That Was The Month That Was: Christianity

One last month-long set of links covers posts and articles on Christianity. That Was The Week That Was will return next Saturday.

American Sniper poster• Why kick off a list of links on Christianity with Miles Mullin’s Anxious Bench post on American Sniper? Because Clint Eastwood’s Iraq War film “raises questions about the thinness of American Civil religion, a religion in which the film version of Kyle participates” and “about the Jacksonian tendency to portray good and evil in stark, even dehumanizing terms.”

• See also Patton Dodd’s On Faith post on the role of the title character’s Bible as “a symbol of [Chris] Kyle’s sense of self, his sense of the world and what’s required of him.”

• The debate over American Sniper is just one issue that had historian Andrew Hartman wondering if the “culture wars” will continue after all. (Most of his post, though, was a response to columnist E. J. Dionne’s contention that immigration policy would provide the flash point for such a conflict.)

• Gospel singer Kirk Franklin has “fallen in love with the lover of the universe; not the subculture of Christianity.”

• After spending a week in Istanbul, sociologist John Hawthorne found that his exposure to “a literal post-Constantinian society” raised questions about religion in an American society that many are characterizing as “post-Christendom.”

• What is the state of religious freedom in the United States? Consider Eric Miller’s interview with Steven D. Smith, with Miller both pushing back on Smith’s arguments and letting him develop them further.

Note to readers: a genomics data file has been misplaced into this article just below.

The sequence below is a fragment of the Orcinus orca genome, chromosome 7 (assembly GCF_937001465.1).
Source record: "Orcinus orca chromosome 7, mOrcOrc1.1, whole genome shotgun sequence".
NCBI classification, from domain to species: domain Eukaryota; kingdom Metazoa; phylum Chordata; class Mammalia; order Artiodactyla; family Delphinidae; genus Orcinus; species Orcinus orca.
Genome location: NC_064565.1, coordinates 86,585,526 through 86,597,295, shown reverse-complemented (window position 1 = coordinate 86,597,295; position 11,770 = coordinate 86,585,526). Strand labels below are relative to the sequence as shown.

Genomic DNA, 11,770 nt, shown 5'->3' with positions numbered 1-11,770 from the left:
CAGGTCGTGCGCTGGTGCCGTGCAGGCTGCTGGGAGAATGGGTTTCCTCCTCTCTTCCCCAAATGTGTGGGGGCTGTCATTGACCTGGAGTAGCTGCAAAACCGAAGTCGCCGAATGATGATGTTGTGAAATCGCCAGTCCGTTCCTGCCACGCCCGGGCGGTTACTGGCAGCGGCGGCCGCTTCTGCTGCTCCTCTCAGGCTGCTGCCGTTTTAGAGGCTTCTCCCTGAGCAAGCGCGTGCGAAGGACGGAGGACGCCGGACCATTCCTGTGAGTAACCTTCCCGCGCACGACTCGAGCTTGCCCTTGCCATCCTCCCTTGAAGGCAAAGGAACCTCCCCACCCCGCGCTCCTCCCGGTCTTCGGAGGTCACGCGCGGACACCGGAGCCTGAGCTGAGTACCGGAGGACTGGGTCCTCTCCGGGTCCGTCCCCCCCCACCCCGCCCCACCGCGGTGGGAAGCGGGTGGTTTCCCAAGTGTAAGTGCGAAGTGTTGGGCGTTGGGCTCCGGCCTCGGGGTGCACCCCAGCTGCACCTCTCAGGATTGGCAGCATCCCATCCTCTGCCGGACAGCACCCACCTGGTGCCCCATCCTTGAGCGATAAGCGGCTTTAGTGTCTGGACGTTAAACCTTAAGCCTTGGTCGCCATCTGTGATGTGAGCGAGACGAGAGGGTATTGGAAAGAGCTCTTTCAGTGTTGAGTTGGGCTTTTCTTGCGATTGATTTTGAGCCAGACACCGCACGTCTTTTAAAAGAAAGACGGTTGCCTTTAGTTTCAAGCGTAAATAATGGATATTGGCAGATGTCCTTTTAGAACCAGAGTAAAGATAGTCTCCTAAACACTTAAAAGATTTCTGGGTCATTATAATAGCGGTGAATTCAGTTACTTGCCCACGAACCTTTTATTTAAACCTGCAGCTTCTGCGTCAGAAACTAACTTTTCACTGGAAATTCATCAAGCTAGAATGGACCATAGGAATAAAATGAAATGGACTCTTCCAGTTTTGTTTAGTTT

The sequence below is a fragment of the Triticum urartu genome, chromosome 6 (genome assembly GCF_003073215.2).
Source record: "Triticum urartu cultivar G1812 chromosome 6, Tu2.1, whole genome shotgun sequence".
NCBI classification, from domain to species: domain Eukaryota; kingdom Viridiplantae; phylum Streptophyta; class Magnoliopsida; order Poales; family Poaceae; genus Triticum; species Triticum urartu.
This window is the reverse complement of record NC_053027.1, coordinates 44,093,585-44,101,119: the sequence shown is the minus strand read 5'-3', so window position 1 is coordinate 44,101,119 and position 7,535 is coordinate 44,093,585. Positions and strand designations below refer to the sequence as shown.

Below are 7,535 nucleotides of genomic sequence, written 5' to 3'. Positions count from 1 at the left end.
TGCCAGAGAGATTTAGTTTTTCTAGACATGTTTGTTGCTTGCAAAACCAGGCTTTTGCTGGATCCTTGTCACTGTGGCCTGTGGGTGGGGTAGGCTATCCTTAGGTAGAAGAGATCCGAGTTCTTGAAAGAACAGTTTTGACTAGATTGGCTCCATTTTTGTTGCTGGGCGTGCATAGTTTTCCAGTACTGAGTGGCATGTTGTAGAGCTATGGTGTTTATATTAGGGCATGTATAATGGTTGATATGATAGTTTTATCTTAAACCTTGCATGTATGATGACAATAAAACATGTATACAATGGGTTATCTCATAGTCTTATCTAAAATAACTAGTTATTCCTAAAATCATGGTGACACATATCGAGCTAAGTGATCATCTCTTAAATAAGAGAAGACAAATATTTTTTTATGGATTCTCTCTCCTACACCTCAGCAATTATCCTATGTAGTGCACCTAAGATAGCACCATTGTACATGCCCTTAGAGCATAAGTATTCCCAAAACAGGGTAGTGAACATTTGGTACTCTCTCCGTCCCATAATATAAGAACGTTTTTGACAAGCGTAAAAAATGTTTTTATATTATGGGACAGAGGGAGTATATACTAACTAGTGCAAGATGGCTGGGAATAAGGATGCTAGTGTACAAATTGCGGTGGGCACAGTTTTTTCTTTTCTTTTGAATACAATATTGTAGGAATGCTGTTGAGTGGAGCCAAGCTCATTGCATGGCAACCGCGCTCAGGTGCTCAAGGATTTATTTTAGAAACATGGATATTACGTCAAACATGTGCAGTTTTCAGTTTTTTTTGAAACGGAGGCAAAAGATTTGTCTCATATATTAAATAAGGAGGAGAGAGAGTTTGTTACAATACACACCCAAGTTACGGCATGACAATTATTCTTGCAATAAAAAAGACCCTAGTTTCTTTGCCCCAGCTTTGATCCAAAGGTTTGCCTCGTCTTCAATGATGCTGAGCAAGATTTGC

• Michelle Clifton-Soderstrom did us Covenanters proud with a Sojourners post that began with her finding herself “in over my heart on the LGBTQ situation within the church” and led to a rumination on the power of friendship.

• Rachel Held Evans found herself unable, and unwilling, to shake her identity as a “post-evangelical.”

McKnight, Kingdom Conspiracy• Scot McKnight on Romans 13 in light of his argument (see Kingdom Conspiracy) that “over and over we see folks using the expression ‘kingdom of God’ for political activism and social justice activism shaped by political alliances.”

• Amen, Jon Huckins: “I’m all about using our voices to call out injustice. By offering a critique of power and a hope for those on the underside of it, the ancient prophets did this beautifully throughout history But, in a globalized, virtually interconnected world, I’m concerned we have too many self-appointed prophets (which, by definition is NOT a prophet), and not near enough practitioners. Far more constructive than a verbal or written argument is actually doing something.”

• Jeremy Bouma argued that “vintage Christianity,” among other things, is unoriginal, exclusive, and creedal… and that those are good things. (See also John Michael Talbot’s “10 Lessons from the Early Church Fathers for Today.”)

• I suspect that what Susan Reisert observed about evangelism is true of many more churches than her UCC congregation in Maine, including evangelical ones: “Evangelism is hard, and it seems even harder around here, where so many people don’t go to church, where the tide has definitely turned, where church seems so counter-cultural, and out of the norm…. While it’s a good start to feel comfortable in welcoming visitors who manage to get through the front doors, it’s simply not enough—if we believe that this kind of church is a good thing and should be given a decent chance of surviving into the future. Offering welcome to friends, acquaintances, neighbors, and even other family members who aren’t churchgoers, is critical to the well-being of the body of Christ—in all sorts of ways.”

• Should we stop singing these ten praise songs?

• Finally, I can’t think of a better person to help lead the research wing of the new Museum of the Bible than my distinguished colleague Mike Holmes.

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